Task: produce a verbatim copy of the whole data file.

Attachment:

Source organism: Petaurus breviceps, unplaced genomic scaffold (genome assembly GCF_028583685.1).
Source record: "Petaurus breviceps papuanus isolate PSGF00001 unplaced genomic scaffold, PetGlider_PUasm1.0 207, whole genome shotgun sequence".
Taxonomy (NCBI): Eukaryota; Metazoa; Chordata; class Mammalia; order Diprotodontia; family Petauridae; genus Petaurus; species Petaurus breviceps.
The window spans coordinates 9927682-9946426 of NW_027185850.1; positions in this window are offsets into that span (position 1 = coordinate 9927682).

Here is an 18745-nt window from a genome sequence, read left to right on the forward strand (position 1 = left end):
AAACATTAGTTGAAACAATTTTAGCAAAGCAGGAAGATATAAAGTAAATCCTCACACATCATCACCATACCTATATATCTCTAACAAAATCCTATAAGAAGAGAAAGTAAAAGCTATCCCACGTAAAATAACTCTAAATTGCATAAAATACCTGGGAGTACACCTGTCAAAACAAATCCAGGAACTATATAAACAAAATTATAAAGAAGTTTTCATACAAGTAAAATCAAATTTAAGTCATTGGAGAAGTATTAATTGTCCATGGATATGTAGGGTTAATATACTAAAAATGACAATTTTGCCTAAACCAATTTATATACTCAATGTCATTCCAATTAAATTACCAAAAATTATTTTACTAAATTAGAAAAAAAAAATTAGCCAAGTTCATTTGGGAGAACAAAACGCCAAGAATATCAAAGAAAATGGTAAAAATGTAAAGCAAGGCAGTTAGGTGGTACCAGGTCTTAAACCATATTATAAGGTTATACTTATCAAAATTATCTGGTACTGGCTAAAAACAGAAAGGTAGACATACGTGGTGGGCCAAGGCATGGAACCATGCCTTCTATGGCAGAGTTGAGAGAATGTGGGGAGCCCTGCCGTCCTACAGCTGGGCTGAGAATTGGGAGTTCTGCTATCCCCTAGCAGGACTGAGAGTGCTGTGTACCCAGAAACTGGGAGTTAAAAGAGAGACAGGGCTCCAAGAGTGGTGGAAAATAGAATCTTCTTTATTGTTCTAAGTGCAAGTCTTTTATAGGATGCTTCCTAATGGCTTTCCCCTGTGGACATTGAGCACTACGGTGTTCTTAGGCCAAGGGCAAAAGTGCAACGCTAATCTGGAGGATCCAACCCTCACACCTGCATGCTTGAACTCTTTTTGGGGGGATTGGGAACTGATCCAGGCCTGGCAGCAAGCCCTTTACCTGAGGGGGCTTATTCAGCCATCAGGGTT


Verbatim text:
Source organism: Petaurus breviceps, unplaced genomic scaffold (genome assembly GCF_028583685.1).
Source record: "Petaurus breviceps papuanus isolate PSGF00001 unplaced genomic scaffold, PetGlider_PUasm1.0 207, whole genome shotgun sequence".
Taxonomy (NCBI): Eukaryota; Metazoa; Chordata; class Mammalia; order Diprotodontia; family Petauridae; genus Petaurus; species Petaurus breviceps.
The window spans coordinates 9927682-9946426 of NW_027185850.1; positions in this window are offsets into that span (position 1 = coordinate 9927682).

Here is an 18745-nt window from a genome sequence, read left to right on the forward strand (position 1 = left end):
AAACATTAGTTGAAACAATTTTAGCAAAGCAGGAAGATATAAAGTAAATCCTCACACATCATCACCATACCTATATATCTCTAACAAAATCCTATAAGAAGAGAAAGTAAAAGCTATCCCACGTAAAATAACTCTAAATTGCATAAAATACCTGGGAGTACACCTGTCAAAACAAATCCAGGAACTATATAAACAAAATTATAAAGAAGTTTTCATACAAGTAAAATCAAATTTAAGTCATTGGAGAAGTATTAATTGTCCATGGATATGTAGGGTTAATATACTAAAAATGACAATTTTGCCTAAACCAATTTATATACTCAATGTCATTCCAATTAAATTACCAAAAATTATTTTACTAAATTAGAAAAAAAAAATTAGCCAAGTTCATTTGGGAGAACAAAACGCCAAGAATATCAAAGAAAATGGTAAAAATGTAAAGCAAGGCAGTTAGGTGGTACCAGGTCTTAAACCATATTATAAGGTTATACTTATCAAAATTATCTGGTACTGGCTAAAAACAGAAAGGTAGACATACGTGGTGGGCCAAGGCATGGAACCATGCCTTCTATGGCAGAGTTGAGAGAATGTGGGGAGCCCTGCCGTCCTACAGCTGGGCTGAGAATTGGGAGTTCTGCTATCCCCTAGCAGGACTGAGAGTGCTGTGTACCCAGAAACTGGGAGTTAAAAGAGAGACAGGGCTCCAAGAGTGGTGGAAAATAGAATCTTCTTTATTGTTCTAAGTGCAAGTCTTTTATAGGATGCTTCCTAATGGCTTTCCCCTGTGGACATTGAGCACTACGGTGTTCTTAGGCCAAGGGCAAAAGTGCAACGCTAATCTGGAGGATCCAACCCTCACACCTGCATGCTTGAACTCTTTTTGGGGGGATTGGGAACTGATCCAGGCCTGGCAGCAAGCCCTTTACCTGAGGGGGCTTATTCAGCCATCAGGGTT